Behavior of Innovative Precast Shallow Floor Framing System

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Title: Behavior of Innovative Precast Shallow Floor Framing System
Author: Amortnont, Adam Michael
Advisors: Dr. Rudolf Seracino, Committee Member
Dr. Emmett A Sumner III, Committee Chair
Dr. James M. Nau, Committee Member
Abstract: Modifications to conventional composite floor systems have been made to increase span lengths and decrease structural depths. The competitive market has also led to the development of systems to improve the ease and speed of construction. Diversakore® is developing an innovative composite shallow floor framing system comprised of precast prestressed steel-concrete composite girders, precast hollow core planks, and a cast-in-place concrete topping slab. The precast girders are constructed with a cambered u-shaped steel plate along the bottom of the section which serves as a stay-in-place form. A composite section is created using normal weight concrete, draped prestressing stands, conventional mild reinforcing steel, and the u-shaped steel plate. The sides of the girder above the u-shaped steel plate are formed to create the inverted t-beam section and provide an end bearing surface for the hollow core planks. The cambered precast girders support the hollow core planks during erection and the cast-in-place topping slab is utilized to engage the planks and form a composite t-beam. The camber in the girder eliminates the need for shoring during erection and enhances the constructability of the system. A research program sponsored by the NSF IUCRC on Repair of Buildings and Bridges with Composites (RB2C) is currently ongoing at the Constructed Facilities Laboratory at North Carolina State University to evaluate the ultimate strength and serviceability performance of this innovative floor system. The experimental and analytical program includes full-scale tests of representative sub-assemblages and utilizes a layered sectional analysis to predict the behavior. The results of the analytical model and the experimental investigation are presented along with conclusions drawn from the initial phase of the research program.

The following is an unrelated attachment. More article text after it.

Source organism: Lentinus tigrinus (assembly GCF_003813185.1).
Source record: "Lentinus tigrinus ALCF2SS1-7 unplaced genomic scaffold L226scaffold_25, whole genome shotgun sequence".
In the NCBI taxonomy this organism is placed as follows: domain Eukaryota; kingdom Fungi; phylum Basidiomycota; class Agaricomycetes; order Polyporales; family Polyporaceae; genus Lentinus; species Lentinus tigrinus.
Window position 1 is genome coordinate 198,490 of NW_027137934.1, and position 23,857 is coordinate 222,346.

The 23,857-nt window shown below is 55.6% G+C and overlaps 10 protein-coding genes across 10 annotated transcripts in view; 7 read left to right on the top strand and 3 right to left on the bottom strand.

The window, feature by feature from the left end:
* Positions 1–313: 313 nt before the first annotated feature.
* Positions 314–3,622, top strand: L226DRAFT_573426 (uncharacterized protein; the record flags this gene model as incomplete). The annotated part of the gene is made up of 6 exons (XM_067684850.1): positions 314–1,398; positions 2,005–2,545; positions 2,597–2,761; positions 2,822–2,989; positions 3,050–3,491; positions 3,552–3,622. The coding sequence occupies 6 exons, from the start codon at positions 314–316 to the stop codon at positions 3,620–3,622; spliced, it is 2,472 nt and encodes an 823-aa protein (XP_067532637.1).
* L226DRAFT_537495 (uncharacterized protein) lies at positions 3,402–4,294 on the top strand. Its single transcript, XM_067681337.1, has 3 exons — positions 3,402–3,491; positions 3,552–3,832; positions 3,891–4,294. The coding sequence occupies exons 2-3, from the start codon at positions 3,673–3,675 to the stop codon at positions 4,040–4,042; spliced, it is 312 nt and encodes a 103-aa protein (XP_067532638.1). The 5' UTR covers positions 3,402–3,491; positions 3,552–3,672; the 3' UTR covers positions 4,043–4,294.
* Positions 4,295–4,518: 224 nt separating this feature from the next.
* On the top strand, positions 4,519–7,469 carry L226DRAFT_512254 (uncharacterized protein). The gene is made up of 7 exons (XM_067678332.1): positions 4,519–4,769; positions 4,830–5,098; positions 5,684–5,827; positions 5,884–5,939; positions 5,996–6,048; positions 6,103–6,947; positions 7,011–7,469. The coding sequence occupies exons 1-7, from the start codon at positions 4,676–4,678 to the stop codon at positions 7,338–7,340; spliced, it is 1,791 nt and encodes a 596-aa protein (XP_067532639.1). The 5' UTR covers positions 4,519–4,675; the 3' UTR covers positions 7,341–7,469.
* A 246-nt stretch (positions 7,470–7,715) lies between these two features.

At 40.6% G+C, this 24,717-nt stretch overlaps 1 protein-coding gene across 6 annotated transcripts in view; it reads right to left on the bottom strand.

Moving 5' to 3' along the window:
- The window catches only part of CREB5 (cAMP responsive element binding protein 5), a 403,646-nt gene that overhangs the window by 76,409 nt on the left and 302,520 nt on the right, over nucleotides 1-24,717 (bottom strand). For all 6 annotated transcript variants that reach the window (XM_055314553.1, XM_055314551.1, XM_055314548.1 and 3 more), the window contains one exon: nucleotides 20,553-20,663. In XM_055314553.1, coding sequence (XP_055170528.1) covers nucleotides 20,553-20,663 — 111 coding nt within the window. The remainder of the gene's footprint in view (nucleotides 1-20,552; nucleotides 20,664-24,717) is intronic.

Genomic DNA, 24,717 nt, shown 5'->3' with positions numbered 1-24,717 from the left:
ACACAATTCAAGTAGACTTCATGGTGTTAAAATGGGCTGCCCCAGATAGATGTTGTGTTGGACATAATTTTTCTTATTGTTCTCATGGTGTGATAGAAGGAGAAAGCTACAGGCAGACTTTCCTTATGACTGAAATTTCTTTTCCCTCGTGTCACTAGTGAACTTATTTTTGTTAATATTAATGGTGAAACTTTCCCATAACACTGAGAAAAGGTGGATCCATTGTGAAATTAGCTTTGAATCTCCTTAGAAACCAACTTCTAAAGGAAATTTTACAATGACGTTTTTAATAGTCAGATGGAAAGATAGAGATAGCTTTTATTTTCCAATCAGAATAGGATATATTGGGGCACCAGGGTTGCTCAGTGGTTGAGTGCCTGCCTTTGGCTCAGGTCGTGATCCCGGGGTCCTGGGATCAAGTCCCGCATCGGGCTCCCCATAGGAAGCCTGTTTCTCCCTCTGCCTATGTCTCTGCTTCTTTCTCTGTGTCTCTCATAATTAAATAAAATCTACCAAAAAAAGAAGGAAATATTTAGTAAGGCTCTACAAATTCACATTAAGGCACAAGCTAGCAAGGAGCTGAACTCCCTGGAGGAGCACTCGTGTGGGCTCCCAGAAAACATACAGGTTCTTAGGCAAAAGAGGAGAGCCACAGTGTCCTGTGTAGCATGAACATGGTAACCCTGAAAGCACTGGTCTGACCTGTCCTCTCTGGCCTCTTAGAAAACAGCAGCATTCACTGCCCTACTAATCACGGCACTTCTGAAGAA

Date: 2010-04-30
Degree: MS
Discipline: Civil Engineering

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